4 Things You Need to Pass an OBDII Inspection

January 27, 2012

All cars built after 1996 are equipped with OBD II (On Board Diagnostics 2nd Generation) emissions control systems. Now every state in the US requires OBD II cars to pass a periodic emissions test in order to be licensed for road use. An emissions test can be a stressful experience if you don't know what you should expect or you're not sure what you need to be prepared. Here are a few things you should have in order to make your emissions test go as smoothly as possible.

Your Information

Of course you're going to need to bring along your current registration as well as your identification along when you go to the test site. It's also a good idea to bring along your proof of compliance from your last test. For example, when a vehicle is tested in California the driver is given proof of his or her vehicle's CARB compliance. Having this with you establishes your vehicle's history and provides a reference to the last time the car was tested.

A Well Maintained Vehicle

Many people don't know this, but one of the most important parts of passing the emissions test in an OBD II vehicle is actually performed by connecting the engine computer to the equipment at the emissions inspection station and allowing it to verify its own diagnostics. One thing that this means is that any vehicle with its "check engine" light illuminated will not pass an emissions test. Any time that and OBD II equipped car has the check engine light illuminated, this means that one of the vehicle's emissions control sensors is "out of range" (not working properly) and this will show when the emissions check station runs its scan. If your car's check engine light is on or even has been on at all recently, you will want to have a scan run on your vehicle's engine computer before you go in for your test. Having a scan run is simple and many mechanic shops and car parts retailers will do this for free. (Hint: Don't get too worried if your check engine light is illuminated. There is a chance that it isn't anything serious. The check engine light can be activated by something as simple as a gas cap that hasn't been properly tightened.)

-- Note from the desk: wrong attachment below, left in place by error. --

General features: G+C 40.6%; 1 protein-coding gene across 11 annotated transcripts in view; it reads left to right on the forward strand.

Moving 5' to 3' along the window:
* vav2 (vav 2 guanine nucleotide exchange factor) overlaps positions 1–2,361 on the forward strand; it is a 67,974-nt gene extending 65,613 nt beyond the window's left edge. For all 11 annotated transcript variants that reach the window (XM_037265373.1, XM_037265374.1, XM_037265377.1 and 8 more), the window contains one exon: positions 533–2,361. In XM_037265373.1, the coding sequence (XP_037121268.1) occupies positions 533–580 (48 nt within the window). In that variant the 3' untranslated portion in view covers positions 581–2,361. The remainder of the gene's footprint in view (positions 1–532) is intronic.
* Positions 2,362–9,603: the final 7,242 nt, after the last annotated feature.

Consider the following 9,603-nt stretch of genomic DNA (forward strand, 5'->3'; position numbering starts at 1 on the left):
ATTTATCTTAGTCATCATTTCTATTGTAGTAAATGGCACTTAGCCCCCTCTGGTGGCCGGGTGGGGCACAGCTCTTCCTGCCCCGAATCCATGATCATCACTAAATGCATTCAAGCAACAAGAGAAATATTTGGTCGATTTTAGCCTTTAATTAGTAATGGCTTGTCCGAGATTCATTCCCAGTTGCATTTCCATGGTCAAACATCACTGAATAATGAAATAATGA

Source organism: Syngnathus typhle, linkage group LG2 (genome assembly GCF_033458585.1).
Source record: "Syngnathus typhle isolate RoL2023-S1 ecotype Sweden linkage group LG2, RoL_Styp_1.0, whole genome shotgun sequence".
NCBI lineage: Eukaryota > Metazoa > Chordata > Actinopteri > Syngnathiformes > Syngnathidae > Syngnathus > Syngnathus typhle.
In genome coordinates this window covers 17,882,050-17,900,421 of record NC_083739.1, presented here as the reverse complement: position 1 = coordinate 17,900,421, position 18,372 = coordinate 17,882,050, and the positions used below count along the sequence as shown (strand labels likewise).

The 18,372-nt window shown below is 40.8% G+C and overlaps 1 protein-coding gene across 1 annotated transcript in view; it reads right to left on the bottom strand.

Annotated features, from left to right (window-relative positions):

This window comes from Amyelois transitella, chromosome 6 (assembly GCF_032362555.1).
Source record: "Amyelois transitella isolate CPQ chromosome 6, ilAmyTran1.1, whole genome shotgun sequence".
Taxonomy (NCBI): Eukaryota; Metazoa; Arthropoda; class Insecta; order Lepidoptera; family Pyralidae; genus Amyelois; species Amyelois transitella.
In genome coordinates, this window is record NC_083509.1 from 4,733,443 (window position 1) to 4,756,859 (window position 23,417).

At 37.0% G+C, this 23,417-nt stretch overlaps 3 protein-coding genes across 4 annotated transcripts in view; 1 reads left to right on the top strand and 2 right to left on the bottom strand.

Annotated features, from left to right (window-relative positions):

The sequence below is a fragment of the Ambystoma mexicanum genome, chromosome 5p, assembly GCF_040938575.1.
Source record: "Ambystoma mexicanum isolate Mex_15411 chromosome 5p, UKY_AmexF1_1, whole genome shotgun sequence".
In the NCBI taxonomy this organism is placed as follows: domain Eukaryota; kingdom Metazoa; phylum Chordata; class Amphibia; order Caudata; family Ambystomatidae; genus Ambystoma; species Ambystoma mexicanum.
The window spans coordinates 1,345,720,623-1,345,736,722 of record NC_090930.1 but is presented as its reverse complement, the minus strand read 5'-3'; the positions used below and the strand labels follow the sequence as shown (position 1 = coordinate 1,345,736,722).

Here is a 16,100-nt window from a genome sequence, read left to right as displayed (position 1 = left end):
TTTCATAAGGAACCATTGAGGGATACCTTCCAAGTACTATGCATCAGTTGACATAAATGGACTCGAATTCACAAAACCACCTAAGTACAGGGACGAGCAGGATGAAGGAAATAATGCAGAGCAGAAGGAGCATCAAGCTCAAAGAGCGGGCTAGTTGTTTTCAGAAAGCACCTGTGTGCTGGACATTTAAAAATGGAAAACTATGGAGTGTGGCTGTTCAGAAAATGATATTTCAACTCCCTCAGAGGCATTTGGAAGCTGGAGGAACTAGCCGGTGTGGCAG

Plenty of Time

When you know that your vehicle is up for an emissions inspection, don't put it off. Although the bulk of emissions tests go smoothly, occasionally there may be a problem with your vehicle that needs to be addressed. If you wait until the last minute, you might find yourself trying to correct problems at the last minute. You don't want your tabs to expire while you're trying to iron out problems with an emissions test.

Knowledge of Your Local Regulations

Study up on your local regulations and make sure you know the basics of your laws before you go in. This can be especially helpful if you're pinching pennies. Example : In WA state if a vehicle fails its emissions test, the car owner can get a temporary exemption if they have $200 worth of emissions related repairs done at a state-certified shop.

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